"Those roles which, being neither those of Hero nor Heroine, Confidante nor Villain, but which were nonetheless essential to bring about the Recognition or the denouement, were called the Fifth Business in drama and opera companies organized according to the old style; the player who acted these parts was often referred to as Fifth Business."
That above definition of Fifth Business (which I think Davies must have invented…I didn’t find any other reference to it when doing a google-search) comes at least half way through the book. But it works and if you think about it, there are plenty of literary figures who fit that bill; characters who act as catalysts and observers of the main event while not being main players themselves.
In this book, it refers to the protagonist, Dunstable (aka Dunston, aka Dunny) Ramsay who narrates the book in the form of a letter to his former boss, the headmaster of a private boy’s preparatory school in Canada. Ramsay has just retired from 40+ years teaching, and he is expressing his dissatisfaction with the reductive, anodyne farewell article in the school paper, written by a college who barely knew him.
It is a little difficult to write what this book is about because the narrative itself dodges and weaves. The reader fairly quickly forgets the epistolary setting, though Ramsay will remind the reader of the format from time to time. At first it feels like a cradle to grave autobiography as Ramsay recounts his upbringing by stolid, Scotch stock Canadians in a small village in the early part of the 20th century. But then there is an event that will change young Dunny’s life forever. While walking home at age 10, he ducks to avoid being hit by a snowball thrown by his friend/nemesis Percy Boyd (aka Boy) Staunton. The snowball instead hits young, pregnant Mrs. Dempster, the wife of the local Baptist minister, causing her to go into labor prematurely. That event and its repercussions will reverberate all through the book right up to the last line…but as I stated above, the narration dodges and weaves so when it does pop up for the final time, it is a bit of a gut punch.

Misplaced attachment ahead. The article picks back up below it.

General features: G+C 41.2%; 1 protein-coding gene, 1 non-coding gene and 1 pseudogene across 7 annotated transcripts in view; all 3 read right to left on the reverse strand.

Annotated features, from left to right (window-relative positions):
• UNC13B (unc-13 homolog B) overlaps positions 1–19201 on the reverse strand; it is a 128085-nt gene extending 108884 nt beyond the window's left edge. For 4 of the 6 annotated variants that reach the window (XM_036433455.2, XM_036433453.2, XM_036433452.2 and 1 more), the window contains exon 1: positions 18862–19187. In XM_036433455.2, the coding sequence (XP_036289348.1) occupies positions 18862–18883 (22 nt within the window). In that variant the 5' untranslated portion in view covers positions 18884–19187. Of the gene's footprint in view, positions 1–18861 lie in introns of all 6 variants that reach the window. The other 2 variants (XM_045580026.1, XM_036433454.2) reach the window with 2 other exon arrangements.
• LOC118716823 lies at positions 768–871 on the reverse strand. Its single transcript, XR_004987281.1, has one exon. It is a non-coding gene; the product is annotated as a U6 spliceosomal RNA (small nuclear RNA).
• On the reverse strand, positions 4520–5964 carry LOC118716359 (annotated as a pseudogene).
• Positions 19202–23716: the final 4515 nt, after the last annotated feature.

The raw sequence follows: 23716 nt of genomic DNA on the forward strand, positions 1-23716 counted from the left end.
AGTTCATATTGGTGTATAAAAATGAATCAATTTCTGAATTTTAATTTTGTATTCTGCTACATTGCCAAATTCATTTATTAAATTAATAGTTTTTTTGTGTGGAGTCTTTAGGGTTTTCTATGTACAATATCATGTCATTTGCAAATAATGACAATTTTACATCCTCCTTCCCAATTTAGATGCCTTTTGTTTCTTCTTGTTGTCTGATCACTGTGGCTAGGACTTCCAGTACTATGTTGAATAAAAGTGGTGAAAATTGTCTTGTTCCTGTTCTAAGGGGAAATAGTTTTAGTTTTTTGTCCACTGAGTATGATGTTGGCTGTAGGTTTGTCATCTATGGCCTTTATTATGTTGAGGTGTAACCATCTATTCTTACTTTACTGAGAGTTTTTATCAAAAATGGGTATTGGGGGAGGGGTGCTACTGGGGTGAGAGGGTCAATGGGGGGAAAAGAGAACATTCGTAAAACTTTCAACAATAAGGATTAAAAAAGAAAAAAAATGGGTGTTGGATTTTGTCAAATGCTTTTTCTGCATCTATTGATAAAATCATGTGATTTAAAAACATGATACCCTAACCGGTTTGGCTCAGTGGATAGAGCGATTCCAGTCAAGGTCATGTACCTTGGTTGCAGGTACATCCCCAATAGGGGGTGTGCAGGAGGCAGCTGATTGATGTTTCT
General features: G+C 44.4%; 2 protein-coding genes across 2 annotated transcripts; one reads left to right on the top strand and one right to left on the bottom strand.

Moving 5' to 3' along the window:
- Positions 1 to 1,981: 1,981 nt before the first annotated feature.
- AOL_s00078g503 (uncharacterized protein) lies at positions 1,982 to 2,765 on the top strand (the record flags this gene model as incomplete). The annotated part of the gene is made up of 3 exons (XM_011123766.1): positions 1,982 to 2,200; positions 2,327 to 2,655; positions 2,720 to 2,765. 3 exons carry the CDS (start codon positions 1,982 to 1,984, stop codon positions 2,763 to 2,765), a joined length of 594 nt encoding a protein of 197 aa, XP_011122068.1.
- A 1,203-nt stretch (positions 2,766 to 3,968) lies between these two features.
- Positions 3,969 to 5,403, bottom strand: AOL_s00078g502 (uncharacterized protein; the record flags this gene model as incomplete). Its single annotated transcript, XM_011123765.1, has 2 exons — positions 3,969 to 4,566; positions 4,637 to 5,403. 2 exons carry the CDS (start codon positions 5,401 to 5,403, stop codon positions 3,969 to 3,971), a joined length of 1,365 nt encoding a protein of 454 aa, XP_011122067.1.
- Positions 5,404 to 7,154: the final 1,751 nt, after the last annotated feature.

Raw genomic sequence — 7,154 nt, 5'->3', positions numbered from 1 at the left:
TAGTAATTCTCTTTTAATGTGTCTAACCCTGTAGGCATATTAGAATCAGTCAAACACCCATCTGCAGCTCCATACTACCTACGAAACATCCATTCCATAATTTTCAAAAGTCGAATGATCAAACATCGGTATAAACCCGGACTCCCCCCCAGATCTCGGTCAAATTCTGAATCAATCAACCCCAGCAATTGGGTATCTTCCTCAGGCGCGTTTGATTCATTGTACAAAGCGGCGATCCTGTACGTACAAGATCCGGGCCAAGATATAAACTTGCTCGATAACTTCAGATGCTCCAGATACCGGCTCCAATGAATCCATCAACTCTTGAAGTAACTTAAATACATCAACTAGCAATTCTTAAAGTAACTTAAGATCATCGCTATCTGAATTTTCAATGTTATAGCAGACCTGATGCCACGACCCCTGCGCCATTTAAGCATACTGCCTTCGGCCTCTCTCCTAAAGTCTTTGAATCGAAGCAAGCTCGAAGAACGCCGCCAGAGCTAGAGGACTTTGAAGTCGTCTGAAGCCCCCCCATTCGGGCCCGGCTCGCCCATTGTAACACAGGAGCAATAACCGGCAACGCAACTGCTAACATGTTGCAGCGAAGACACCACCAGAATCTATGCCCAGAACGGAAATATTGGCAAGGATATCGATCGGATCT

I have to wonder if John Irving read Fifth Business and was in any way inspired to write A Prayer for Owen Meany with its stray baseball which has consequences further on in THAT novel. In fact, I was reminded more than one of Irving while reading Fifth Business, in particular in its themes of guilt/redemption and coincidence/destiny, and yet they could not be further apart in many other ways, not the least of which is length. Fifth Business came in at a concise 252 pages which is a fraction of Irving’s typical tome pages.
There is a lot to chew on here in terms of themes on faith, obligation, guilt, self-invention and self realization... Presbyterian Dunny has a religious experience during WWI that sets him off on a quest to research and write about the lives Catholic Saints. He also never forgets his debt to Mrs. Dempster or her premature child. Boy Staunton becomes filthy rich and politically powerful, a nice counterpoint to what Dunny is not or does not want to become, but is Dunny using Boy or is Boy using Dunny? And I haven’t even gotten the characters of Liesl and Magnus Eisengrim and how they will figure in Ramsey’s life.
I read Fifth Business for the Robertson Davies reading week August 25 to 31 hosted by Lory at the blog The Emerald City Book Review . This was my first experience of Robertson Davies’ works and it is probably his most famous. I feel like Davies is building towards something here, even though Fifth Business totally stands on its own. Therefore, I will very likely read the other two books in this trilogy: The Manticore and World of Wonders. But I highly recommend it if you are looking for a good read that might make you ponder about deeper subjects.